I can't think of a reason why high blood sugar would cause low blood pressure, but they might have a mutual cause. For example, dehydration can lower blood pressure and raise blood sugar. An illness can do both, too. Have you been sick? Also, have you been diagnosed diabetic? That's a firmly diabetic reading, if accurate. Unless you're on a medication, like a steroid, there's no reason why a non-diabetic should ever be that high. Answered by Grant Neeser 1 year ago.


Best and latest medical tretment of parkinson,?
drug names of parkinson disease Asked by Thu Luhmann 1 year ago.

The Food and Drug Administration approved Azilect (rasagiline), a new molecular entity, for the treatment of Parkinson's disease. The drug is a monoamine oxidase type--B (MAO-B) inhibitor that blocks the breakdown of dopamine, a chemical that sends information to the parts of the brain that control movement and coordination. Another New Treatment On May 9, 2007, FDA announced the approval of Neupro (rotigotine transdermal system), a skin patch designed to treat symptoms of early Parkinson's disease. Rotigotine is a drug not previously approved in the United States. Neupro, manufactured by Schwarz Bioscience of Research Triangle Park, N.C., is the first transdermal patch approved for the treatment of symptoms of Parkinson's disease. Rotigotine is a member of the dopamine agonist class of drugs and is delivered continuously through the skin (transdermal) using a silicone-based patch that is replaced every 24 hours. A dopamine agonist works by activating dopamine receptors in the body, mimicking the effect of the neurotransmitter dopamine. Other Alternatives: A Brain "Pacemaker" FDA approved an important tool for controlling Parkinson's tremors. The Activa Tremor Control Therapy consists of a wire surgically implanted deep within the brain and connected to a pulse generator, similar to a cardiac pacemaker, implanted near the collarbone. Whenever a tremor begins, patients can activate the device by passing a hand-held magnet over the generator. The system delivers a mild electrical stimulation that blocks the dysfunctional brain signals that cause tremor. Effects are often dramatic. "Before the implant, patients can't raise a glass of water or a spoonful of food to their mouths without spilling it or striking themselves in the face," says William Koller, M.D., neurology chairman at Kansas University Medical Center. "Within hours, these same patients are sipping tea from a cup and eating peas with a fork, with no signs of their disability." Surgery Options A brain operation shown to be helpful for many Parkinson's patients, especially those in late stages of the disease, is called pallidotomy. Doctors are not sure why the procedure works, but an October 1997 report in the New England Journal of Medicine stated that half of the patients in a pallidotomy study at Toronto Hospital, who before the surgery needed help in eating, dressing, and personal hygiene, were able to resume these activities independently. The study cautioned, however, that some of the surgery's effects diminished after two years and that the long-term effectiveness of the procedure still is unknown. Answered by Reynalda Warnes 1 year ago.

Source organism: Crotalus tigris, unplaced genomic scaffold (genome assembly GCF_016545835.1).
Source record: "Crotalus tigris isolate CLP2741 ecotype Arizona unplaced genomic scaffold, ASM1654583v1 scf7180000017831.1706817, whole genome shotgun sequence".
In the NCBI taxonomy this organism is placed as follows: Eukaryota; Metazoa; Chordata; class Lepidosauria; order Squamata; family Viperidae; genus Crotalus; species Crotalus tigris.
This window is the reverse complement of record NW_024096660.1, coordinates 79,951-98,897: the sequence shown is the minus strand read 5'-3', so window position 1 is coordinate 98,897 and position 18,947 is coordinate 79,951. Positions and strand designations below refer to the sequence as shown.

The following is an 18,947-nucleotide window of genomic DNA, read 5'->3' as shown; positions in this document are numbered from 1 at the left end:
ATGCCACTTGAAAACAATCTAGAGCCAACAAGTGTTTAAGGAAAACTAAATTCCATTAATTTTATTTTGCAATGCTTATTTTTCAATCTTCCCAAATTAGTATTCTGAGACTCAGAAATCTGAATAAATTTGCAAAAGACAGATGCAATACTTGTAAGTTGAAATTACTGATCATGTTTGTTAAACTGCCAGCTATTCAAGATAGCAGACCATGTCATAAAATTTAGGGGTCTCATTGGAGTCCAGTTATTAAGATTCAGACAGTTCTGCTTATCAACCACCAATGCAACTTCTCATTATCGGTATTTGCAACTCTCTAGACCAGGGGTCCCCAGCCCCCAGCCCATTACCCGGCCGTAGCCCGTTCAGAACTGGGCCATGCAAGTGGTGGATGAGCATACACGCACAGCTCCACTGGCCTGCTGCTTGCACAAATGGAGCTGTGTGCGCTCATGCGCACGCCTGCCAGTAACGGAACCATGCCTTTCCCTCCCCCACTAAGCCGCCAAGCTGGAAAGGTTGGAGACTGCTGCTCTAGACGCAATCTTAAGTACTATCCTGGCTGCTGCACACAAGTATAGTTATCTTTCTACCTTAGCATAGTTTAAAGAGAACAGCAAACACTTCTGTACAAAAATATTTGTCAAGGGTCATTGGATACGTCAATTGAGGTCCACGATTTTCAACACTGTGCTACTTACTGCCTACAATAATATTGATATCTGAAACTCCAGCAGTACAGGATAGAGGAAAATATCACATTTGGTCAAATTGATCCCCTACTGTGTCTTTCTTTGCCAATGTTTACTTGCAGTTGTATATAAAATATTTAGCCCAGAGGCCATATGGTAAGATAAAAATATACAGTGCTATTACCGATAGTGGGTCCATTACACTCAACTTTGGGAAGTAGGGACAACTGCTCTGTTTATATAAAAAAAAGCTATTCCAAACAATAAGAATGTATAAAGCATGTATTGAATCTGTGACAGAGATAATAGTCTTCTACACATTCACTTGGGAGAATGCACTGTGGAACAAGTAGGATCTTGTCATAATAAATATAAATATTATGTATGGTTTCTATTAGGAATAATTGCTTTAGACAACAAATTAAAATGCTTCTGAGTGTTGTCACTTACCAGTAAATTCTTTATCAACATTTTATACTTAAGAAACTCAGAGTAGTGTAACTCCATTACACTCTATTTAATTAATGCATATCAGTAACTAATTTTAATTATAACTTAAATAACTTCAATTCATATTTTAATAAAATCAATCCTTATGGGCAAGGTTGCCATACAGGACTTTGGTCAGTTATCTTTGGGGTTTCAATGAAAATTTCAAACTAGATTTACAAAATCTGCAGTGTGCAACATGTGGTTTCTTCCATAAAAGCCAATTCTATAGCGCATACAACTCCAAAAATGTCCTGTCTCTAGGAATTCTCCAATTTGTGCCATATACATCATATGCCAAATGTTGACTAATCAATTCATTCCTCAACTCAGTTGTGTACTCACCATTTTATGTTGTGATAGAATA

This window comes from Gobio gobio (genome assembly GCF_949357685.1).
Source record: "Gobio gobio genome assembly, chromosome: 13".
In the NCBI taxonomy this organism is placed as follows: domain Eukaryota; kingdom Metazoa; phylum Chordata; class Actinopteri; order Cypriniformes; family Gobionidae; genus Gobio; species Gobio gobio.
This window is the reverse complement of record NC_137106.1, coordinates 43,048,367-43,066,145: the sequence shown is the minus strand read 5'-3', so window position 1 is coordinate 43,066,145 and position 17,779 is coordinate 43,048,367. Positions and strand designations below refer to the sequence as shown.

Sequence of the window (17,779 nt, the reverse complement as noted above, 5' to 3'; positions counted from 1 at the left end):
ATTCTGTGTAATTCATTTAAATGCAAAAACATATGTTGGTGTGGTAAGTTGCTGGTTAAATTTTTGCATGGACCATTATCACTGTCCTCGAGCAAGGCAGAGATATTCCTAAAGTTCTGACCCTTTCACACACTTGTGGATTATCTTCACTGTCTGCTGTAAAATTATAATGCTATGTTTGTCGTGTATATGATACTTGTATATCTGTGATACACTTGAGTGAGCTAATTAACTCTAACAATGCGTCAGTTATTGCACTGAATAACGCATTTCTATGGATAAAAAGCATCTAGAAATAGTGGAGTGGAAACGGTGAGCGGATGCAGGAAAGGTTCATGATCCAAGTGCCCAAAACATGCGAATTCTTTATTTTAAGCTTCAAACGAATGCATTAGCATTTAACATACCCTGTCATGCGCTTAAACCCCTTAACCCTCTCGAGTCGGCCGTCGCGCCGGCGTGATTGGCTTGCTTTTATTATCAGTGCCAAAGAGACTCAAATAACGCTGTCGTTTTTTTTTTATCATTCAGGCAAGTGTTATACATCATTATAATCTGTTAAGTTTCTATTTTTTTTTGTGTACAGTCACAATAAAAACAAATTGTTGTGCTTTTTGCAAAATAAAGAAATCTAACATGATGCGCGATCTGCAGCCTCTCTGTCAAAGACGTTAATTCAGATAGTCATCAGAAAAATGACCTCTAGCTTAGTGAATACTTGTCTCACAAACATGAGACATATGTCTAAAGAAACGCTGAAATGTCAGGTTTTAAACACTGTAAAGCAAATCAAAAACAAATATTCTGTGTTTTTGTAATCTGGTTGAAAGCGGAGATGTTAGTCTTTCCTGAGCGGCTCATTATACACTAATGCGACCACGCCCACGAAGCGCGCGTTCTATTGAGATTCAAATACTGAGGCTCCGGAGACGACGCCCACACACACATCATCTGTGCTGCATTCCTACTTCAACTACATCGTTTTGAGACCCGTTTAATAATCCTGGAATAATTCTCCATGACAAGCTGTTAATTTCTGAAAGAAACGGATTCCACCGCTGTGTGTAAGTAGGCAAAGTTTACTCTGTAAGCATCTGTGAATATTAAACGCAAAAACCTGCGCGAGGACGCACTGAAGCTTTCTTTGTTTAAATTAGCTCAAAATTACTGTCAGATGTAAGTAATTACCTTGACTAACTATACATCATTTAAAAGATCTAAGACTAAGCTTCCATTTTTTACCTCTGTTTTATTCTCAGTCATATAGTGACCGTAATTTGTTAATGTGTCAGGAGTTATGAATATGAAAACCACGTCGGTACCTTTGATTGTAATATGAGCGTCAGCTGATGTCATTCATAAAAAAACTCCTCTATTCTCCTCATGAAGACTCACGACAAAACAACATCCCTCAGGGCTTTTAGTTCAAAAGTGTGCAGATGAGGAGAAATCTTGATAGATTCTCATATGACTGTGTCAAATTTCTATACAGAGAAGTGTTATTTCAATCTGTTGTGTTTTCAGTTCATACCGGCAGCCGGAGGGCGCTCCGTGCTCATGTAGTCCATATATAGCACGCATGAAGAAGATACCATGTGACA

The Parkinson's Reversing Breakthrough? Answered by Dillon Gillespi 1 year ago.

Isradipine is a medicine that has recently shown to possibly stop Parkinson's disease in it's tracks. The stardard treatments are Levadopa (L-dopa), Carbadopa, Simemet. Answered by Lilly Casuat 1 year ago.